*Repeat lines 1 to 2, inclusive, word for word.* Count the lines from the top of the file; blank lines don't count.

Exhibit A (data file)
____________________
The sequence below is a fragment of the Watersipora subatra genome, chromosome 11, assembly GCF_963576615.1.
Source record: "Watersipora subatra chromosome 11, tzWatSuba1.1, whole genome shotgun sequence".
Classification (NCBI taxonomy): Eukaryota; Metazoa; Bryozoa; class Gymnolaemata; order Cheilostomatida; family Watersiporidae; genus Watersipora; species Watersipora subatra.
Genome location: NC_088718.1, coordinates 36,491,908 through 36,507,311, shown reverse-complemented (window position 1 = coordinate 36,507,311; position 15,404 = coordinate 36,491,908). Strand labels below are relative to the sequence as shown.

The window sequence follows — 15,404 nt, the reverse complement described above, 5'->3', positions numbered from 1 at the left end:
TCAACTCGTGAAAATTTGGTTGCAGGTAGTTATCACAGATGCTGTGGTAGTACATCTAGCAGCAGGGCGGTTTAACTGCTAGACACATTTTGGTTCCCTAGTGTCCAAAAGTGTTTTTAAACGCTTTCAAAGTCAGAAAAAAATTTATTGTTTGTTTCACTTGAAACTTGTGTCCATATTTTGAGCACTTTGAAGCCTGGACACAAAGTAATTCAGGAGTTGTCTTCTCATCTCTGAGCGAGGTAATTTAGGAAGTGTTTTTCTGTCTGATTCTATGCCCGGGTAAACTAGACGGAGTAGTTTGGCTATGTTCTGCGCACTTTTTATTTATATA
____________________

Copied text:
The sequence below is a fragment of the Watersipora subatra genome, chromosome 11, assembly GCF_963576615.1.
Source record: "Watersipora subatra chromosome 11, tzWatSuba1.1, whole genome shotgun sequence".